A crowd of people gathered in front of the Lincoln Memorial in Washington D.C. on Monday, July 4. The fireworks show was scheduled to go off later that night. 

It was a cold, rainy day in Washington, D.C. And yet, through the murky shades of the gray fog, the bright colors of red, white and blue still shone true.

It’s the fifth week of my summer internship with Kappa Sigma at the headquarters in Charlottesville, VA. Normally I would spend Mondays working on numerous different projects, ranging from editing an instructional video series for our chapter officers to designing banners for upcoming recruitment events.

However, per the executive director’s instruction, everyone was off this Monday for one important holiday: Independence Day.

For the entire weekend, I questioned what I would do for the patriotic occasion. Should I go to a fireworks show? I do that every year, and I sorely doubt fireworks look any different in Virginia than they do in Texas. Should I set off my own fireworks? Not if I want to get arrested, considering they’re illegal in Charlottesville. Should I go watch Independence Day: Resurgence?


Ha ha ha, I’m sorry. I couldn’t type that with a straight face.

It was Sunday night when I made a spur-of-the-moment decision to travel out to Washington, D.C., which was two-and-a-half hours from my apartment. A few of our recruitment managers were out there too, so I knew I wouldn’t be alone in the adventure. I packed up my camera bag, put gas in my car and drove.

White House Selfie

Me chilling Monday, July 4 at the White House in Washington, D.C. Don't hate. 

Getting to visit many of America’s most notable monuments on July Fourth was truly an invigorating experience. The Eisenhower Executive Office Building, the Treasury Building, the Smithsonian Institution, the Washington Monument: All of it was at my fingertips to explore and photograph. Seeing pictures of these things in books all my life was one thing — seeing the grand scope of it up close was another. I even got to visit the White House.

The highlight was easily visiting the Lincoln Memorial at 6:30 p.m. By this point, it had been raining all day, I was soaking wet, my feet were sore from all of the walking and the memorial was crowded with parents and children with umbrellas over their heads. I didn’t care in the slightest. I walked right up those stairs, entered the legendary hall and saw Lincoln sitting there, his girth as big as his legacy. I didn’t waste any time taking out my camera and snapping pics. Coming here was a dream come true.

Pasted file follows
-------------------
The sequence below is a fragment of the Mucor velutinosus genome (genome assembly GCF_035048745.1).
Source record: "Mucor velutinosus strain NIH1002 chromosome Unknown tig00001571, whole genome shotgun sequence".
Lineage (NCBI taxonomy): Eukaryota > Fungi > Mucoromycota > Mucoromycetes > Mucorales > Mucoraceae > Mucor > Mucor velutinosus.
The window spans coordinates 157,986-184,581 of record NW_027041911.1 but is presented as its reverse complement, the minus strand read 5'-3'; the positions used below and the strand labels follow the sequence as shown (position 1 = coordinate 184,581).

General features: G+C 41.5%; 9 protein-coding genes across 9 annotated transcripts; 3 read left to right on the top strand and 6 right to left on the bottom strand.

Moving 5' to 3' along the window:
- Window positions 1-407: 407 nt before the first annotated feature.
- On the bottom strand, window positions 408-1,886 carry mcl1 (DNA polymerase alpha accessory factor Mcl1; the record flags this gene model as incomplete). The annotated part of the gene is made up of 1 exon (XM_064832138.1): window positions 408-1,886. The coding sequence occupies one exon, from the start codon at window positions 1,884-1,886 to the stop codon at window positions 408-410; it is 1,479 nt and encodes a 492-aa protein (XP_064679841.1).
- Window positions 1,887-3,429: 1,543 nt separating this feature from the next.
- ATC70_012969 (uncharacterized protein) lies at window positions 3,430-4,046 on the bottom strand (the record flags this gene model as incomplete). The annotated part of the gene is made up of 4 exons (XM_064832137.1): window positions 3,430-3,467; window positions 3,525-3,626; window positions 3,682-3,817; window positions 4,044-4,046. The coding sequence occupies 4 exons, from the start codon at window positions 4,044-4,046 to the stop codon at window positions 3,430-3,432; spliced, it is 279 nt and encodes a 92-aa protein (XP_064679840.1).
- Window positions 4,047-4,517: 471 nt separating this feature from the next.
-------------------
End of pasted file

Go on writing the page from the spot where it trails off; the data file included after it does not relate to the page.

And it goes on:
The Lincoln Memorial resting stoically Monday, July 4 in Washington, D.C. Seeing this is easily one of my most memorable experiences to date. 

But when I looked around, I saw a sight that even Lincoln’s memorial couldn’t match. All around me, people were taking pictures, smiling and posing for the camera, just like I was. Some had their significant other with them, and kissed each other after laughing at their bad selfies. Others were hugging their children, trying to get them to stop crying.

But no matter where I looked, no two people looked the same. It was a plethora of white, black, Mexican, Indian, Asian, gay, straight, Christian and Muslim Americans. But unlike the rest of the country, these people were at complete and utter peace with themselves and each other. No discrimination. No hate speech. No judgment. Just pure, patriotic love.


A crowd waits Monday, July 4 in front of the Lincoln Memorial in Washington, D.C. for the fireworks show. The show wouldn't begin for another few hours. 

I stuck around for the fireworks, but nothing was as bright as that image. As I drove home at midnight, that image stuck with me more than anything else from the day. It reminded me that patriotism is not a race or religion, but a belief that can be held by any American, as feasible as love and understanding itself.

I don’t mean to sound preachy, but today I felt especially proud to be an American.



David Dunn is an aspiring filmmaker, critic, and analyst currently attending the University of Texas at Arlington, and writes for the newspaper, The Shorthorn.

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